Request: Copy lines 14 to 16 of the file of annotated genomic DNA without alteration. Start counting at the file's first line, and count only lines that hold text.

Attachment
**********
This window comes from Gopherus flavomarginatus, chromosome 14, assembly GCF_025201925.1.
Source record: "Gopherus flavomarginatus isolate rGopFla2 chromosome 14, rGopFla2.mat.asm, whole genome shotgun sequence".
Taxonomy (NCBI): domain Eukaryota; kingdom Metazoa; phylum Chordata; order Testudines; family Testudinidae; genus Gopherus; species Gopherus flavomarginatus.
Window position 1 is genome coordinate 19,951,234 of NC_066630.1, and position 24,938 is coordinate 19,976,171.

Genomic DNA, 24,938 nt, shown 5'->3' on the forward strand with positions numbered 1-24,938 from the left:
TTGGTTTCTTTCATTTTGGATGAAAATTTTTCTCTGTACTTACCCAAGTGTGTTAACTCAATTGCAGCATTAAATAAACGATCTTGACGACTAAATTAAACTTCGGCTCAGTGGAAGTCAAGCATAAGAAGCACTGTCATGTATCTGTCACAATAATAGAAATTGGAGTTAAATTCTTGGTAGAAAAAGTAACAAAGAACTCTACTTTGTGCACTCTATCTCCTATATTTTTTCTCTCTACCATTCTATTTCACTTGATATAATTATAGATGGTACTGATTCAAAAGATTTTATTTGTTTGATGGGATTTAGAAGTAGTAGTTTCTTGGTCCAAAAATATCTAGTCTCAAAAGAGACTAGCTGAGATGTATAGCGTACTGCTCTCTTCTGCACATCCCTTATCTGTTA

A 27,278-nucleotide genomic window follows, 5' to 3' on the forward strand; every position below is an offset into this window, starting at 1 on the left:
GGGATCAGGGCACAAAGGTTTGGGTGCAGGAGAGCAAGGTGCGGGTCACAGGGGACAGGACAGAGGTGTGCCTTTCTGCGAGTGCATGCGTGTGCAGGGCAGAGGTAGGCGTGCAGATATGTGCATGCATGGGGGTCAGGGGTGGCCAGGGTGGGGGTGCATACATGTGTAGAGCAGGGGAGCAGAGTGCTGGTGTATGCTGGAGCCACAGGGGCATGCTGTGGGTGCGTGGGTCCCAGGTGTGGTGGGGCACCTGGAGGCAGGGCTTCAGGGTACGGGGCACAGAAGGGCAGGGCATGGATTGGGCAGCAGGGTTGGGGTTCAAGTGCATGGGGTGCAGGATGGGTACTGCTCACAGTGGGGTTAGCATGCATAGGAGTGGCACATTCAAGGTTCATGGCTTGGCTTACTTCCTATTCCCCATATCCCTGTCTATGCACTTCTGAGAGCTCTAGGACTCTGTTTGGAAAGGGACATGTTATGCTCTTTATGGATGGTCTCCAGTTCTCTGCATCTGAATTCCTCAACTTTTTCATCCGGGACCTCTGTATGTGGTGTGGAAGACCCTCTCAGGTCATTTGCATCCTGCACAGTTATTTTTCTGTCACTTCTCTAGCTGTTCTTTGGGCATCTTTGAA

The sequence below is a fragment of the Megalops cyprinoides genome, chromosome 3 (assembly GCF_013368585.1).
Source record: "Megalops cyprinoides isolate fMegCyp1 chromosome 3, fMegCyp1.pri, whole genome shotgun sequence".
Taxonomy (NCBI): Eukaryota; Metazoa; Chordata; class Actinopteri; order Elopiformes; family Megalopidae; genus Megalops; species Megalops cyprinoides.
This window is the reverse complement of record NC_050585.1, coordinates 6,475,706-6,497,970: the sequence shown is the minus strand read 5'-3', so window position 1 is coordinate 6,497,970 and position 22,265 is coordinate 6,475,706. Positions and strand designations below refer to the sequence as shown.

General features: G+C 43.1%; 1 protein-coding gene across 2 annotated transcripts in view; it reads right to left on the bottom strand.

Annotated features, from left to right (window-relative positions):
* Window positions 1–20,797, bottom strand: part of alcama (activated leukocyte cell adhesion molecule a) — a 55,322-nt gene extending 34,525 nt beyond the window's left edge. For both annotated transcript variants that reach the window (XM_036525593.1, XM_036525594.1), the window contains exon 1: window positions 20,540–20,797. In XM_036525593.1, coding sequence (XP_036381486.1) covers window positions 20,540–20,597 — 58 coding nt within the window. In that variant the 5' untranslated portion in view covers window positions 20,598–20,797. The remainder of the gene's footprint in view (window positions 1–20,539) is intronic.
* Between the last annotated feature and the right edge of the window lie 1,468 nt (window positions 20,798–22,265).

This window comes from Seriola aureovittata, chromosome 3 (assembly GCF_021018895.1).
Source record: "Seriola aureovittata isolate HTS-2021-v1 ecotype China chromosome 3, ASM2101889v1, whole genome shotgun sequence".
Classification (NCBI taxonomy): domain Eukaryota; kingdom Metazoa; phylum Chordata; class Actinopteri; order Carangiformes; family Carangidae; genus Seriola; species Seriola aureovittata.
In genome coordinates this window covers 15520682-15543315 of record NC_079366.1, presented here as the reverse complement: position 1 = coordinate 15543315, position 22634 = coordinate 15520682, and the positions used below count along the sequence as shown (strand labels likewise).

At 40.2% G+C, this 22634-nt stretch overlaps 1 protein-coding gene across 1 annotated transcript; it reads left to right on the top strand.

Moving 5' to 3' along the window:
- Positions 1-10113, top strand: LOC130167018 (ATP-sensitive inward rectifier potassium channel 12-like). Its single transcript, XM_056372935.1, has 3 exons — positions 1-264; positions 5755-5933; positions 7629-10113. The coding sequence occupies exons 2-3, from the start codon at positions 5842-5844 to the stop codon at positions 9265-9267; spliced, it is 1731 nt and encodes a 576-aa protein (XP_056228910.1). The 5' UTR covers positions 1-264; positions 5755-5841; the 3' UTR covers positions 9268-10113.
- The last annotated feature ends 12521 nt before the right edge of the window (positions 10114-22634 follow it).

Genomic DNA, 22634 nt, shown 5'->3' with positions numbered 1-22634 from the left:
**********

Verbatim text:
Annotated features, from left to right (window-relative positions):
* Window positions 1–20,797, bottom strand: part of alcama (activated leukocyte cell adhesion molecule a) — a 55,322-nt gene extending 34,525 nt beyond the window's left edge. For both annotated transcript variants that reach the window (XM_036525593.1, XM_036525594.1), the window contains exon 1: window positions 20,540–20,797. In XM_036525593.1, coding sequence (XP_036381486.1) covers window positions 20,540–20,597 — 58 coding nt within the window. In that variant the 5' untranslated portion in view covers window positions 20,598–20,797. The remainder of the gene's footprint in view (window positions 1–20,539) is intronic.
* Between the last annotated feature and the right edge of the window lie 1,468 nt (window positions 20,798–22,265).